The following article is written by Nissar Adoor, a male nurse working in a corporate hospital in Delhi and relates to the recent upsurge in nurses protest in the mainly corporate/ private run hospitals. Inspired by the events like the Arab spring in the Middle East and Occupy Movements, nurses working in many corporate/ pvt. hospitals in India often under highly exploitative conditions, decided that enough was enough.
Led by the United Nurses Association (UNA), a Facebook group formed in October 2011, boosting a membership of more than 164,000 members today, the UNA has been in the forefront of many strikes in Kerala and also in solidarity actions with their co-nurse workers in other parts of India. This speaks volumes of the utter failure of the Stalinist parties led Trade Unions like CITU, AITUC who have failed to organise one of the key sectors of the working class.
The issue as the nurses have very well realized is not merely a question of wage dispute, but pertains to the highly exploitative nature of these private/ corporate hospitals that not only exploit its own staff and nurses but also out rightly fleece the patients by over charging them. The conditions of the nurses even in government hospitals is no better as the recent 8 day hunger strike by 4700 contract nurses in Bangalore demonstrated.
Of course the solution to the problem cannot brought about by reforming or regulating the private sector. It is a question on the one hand of complete absence of Universal health care in India versus an over abundance of private hospitals in every street corner of Urban India. Only nationalization of these private/corporate hospitals, under the democratic control of the working class, trade unions and health workers, can bring about a long lasting change not only to the living conditions of the nurses but also the vast majority of the Indian people who have been totally denied of basic health care.
Life of Nurses in India is a cursed one
Recently there have been reports of growing number of nurses strike in many private/ corporate hospitals in parts of urban India. Especially in Kerala this is not just a strike for better wages but also a strike against gross violation of labour laws of the land and lack of trade union rights. Nurses working in these private/ corporate hospitals, many of them hailing from Kerala, face extreme form of exploitation in these hospitals.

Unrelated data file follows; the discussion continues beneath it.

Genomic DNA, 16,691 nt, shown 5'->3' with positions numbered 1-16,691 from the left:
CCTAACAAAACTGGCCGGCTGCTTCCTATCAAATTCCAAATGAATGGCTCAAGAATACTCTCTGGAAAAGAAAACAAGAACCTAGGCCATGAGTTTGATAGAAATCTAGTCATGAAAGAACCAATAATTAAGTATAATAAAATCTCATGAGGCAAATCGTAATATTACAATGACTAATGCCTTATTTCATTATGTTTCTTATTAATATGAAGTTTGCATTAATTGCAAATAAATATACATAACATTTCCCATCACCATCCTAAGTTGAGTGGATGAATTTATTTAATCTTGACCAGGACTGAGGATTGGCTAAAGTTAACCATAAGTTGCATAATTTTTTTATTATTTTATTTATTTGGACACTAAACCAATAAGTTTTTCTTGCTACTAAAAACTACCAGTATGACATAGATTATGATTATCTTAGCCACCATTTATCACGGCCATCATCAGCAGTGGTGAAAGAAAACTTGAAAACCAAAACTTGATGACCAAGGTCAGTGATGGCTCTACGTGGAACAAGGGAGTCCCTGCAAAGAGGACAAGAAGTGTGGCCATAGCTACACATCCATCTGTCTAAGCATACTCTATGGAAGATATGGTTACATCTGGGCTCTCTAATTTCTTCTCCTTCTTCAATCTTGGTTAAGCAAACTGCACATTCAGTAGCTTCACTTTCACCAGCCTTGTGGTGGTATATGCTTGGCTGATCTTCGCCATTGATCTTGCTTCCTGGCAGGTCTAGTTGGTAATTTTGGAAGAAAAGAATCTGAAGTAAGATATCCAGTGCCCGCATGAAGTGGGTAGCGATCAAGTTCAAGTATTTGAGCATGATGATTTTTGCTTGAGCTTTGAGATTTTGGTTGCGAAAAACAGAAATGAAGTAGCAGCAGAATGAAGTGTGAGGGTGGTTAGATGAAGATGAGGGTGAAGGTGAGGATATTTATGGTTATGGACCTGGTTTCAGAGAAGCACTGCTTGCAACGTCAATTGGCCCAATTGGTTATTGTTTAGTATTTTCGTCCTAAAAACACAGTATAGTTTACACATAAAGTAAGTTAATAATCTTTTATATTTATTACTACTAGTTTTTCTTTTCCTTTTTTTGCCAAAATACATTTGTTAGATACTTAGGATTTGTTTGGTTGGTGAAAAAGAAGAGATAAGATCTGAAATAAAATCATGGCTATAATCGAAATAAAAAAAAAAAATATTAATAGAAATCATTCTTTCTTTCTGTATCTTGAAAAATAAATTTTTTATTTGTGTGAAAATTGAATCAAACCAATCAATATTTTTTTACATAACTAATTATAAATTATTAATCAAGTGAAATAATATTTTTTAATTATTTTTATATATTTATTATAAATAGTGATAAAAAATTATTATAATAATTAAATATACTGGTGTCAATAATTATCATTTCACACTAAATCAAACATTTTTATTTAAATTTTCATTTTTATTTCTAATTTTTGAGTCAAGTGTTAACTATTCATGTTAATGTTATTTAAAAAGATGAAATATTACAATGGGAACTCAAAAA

Nurses are super exploited
Some of the issues faced by the nurses include the following. All hospital management says duty time is only 8 hour, but in reality this hardly the case with most of them made to work beyond the duty time. Most of the hospitals are not providing medical insurance or free health coverage especially given the fact that nurses are more prone to get diseases and infections. Many of the hospitals pay a very low wages, as low as Rs. 1800 a month (which is nowhere near even pathetic the labour minimum wages of around Rs. 6000). While hospitals charge patients anywhere from Rs. 1500-2500 (per day) as nurses fee but nowhere is this reflected in the nurses salary. Private/ corporate hospitals demand bonded contracts, which if broken, nurses are forced to pay more than Rs. 50,000. Even the so called ISO certified hospitals hire untrained nurses thus bringing down the wages of skilled nurses and putting the lives of patients at risk. Male nurses are denied opportunities often because of flimsy reasons, while they cleverly over exploit female nurses by under paying and over-exploiting them. Nurses are punished on flimsiest grounds, cuts in their salary or double duty time are rampant. Besides all these, none of them enjoy any basic rights as workers and are denied trade union rights. Moreover, many nurses are made to endure psychological abuses from the management.
Added to all these is the heavy educational fees that many undergraduate nurses pay private nursing college, which costs more than Rs. 3 lakh thus getting them indebted, many of them borrow bank loans and find it extremely hard to pay back because of low salaries. And because of the better job opportunities, many nurses are forced to relocate to bigger cities of India thus only adding to more costs and further indebtedness.
It is time that the nursing fraternity organises itself to fight for:
*Trade Union rights for all the nurses
*Standardised Wages at-least according to the minimum wages fixed by the Government. Wages to be revised and adjusted to the cost of living, with mandatory yearly increments
*Open the books of the hospital managements to calculate the commensurate wages according to the wind fall of profits they grab.
*8 hr working day, overtime allowances, yearly leave and all other better working conditions.
*Standardise and increase the nurse–patient ratio
*Health coverage for all nurses to be borne by the hospital managements.
*Job opportunities to be made available to male nurses in hospitals.
*Lobby and force the Central Trade Unions to pro-actively intervene in the struggles of the Nurses and other hospital staff and organise them.